Virtual Working Could Double Our Productivity Rate
KIZITO OKECHUKWU | APRIL 28, 2020
Nearly half of the world’s population is currently under lockdown, forcing many to work remotely to stop spread of the virus. Numerous virtual platforms such as Zoom, Microsoft Team, Google Hangouts, Skype and WhatsApp video calls have seen a surge in usage, as people embrace technology to connect quickly with their business peers and clients 24/7. Gone are the days of working nine-to-five. Now, a 16 hour shift is the new normal, resulting in irregular sleeping patterns and afternoon naps.
The pandemic has disrupted nearly all our daily routines. So when the lockdown was instituted, I decided to investigate the new working consequences induced by such. Many of my friends and business associates across the globe said they follow certain patterns or routines. I followed suit for the first week, but during the second week, it fell apart. Except for a few aspects. I still keep to my daily exercise schedule, spend more time with my family, do gardening and cleaning and indulge in a few power naps – and I’ve become a lot more productive work-wise.
This is because the urge to respond immediately to emails and be available for virtual meetings at any time amidst the pandemic is uncontrollable – and has made me work even harder (as I’m sure many others do too). I will leave the medical professionals to advise on health consequences of such. In this light, I reckon virtual working could also engineer a new type of gig economy where people can easily do two jobs – or more – without sitting in traffic, using ride apps and avoiding other time-consuming, on-site work side effects (which all cost money). From an environmental perspective, CNN recently showed a series of before and after photographs of the most polluted cities, pre- and post–lockdown and the difference is absolutely remarkable – clear blue skies have replaced dirty grey atmospheres and stunning vistas are now perfectly visible. From a dietary angle, having healthy home-made meals rather than toasted saamies from the canteen at work or take-outs every day, will also help improve our health. So there are upsides to lockdowns.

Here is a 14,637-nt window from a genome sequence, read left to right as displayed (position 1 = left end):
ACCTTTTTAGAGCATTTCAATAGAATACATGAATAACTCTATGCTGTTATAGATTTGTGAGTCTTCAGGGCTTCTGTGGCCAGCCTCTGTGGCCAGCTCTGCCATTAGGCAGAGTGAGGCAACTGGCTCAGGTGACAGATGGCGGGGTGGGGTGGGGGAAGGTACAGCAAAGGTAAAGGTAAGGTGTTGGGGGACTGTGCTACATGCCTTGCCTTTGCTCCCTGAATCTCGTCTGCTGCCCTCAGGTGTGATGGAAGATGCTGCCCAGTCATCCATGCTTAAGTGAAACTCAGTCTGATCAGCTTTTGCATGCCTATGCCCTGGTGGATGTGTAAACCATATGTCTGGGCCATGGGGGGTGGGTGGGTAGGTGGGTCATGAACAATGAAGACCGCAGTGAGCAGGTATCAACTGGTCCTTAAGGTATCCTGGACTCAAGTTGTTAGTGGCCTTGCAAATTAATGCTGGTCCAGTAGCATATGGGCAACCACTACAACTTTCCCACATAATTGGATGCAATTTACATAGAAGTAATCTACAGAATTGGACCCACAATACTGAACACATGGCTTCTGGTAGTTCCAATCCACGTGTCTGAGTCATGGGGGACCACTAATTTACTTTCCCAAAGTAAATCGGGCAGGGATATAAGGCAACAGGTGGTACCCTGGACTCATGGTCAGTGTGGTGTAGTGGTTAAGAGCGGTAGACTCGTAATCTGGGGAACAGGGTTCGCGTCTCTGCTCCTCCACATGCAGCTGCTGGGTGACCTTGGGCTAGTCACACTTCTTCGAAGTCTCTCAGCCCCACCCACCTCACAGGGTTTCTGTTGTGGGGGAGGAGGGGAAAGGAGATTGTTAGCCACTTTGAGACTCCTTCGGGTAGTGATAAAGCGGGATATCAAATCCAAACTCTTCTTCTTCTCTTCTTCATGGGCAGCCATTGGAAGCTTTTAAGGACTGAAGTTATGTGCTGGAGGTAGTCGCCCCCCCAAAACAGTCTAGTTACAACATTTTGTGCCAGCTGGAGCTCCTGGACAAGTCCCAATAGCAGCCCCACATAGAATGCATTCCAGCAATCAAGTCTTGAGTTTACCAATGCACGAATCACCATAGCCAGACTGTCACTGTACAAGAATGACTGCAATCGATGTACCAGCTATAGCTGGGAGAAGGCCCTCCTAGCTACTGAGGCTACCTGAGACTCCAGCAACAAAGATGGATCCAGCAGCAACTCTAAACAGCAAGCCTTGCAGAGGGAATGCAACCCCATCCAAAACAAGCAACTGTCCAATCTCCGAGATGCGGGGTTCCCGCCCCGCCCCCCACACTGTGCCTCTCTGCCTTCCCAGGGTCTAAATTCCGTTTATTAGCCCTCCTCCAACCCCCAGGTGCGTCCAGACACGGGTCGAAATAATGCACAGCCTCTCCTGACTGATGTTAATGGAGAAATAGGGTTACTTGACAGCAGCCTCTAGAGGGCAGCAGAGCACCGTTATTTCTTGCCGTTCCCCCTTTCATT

At our 22 on Sloane campus, we have over a dozen staff members who are on site every day and I’m sure these could easily work remotely. Recently, we did a survey with various businesses, which noted that virtual working is the new norm. 56% of these said that virtual working is seen as a future business opportunity. 46% of them want to diversify their offerings as they believe they can do more with less, while 37% are looking for disruptive approaches in their businesses.
The pandemic has and will present many more challenges. Yet with any disaster comes opportunity and I believe a new space for fresh ideas and collaboration is quickly emerging and will showcase the inherent interconnectedness of our positive human spirit.
As was said by one of the protagonists in the series called ‘Trial’ on Netflix, “sometimes what connects people in life is pain more than love”. I believe this pandemic will bring us closer to the things that matter.
Kizito Okechukwu is the co-Chair of the Global Entrepreneurship Network (GEN) Africa; 22 on Sloane is Africa’s largest startup campus.
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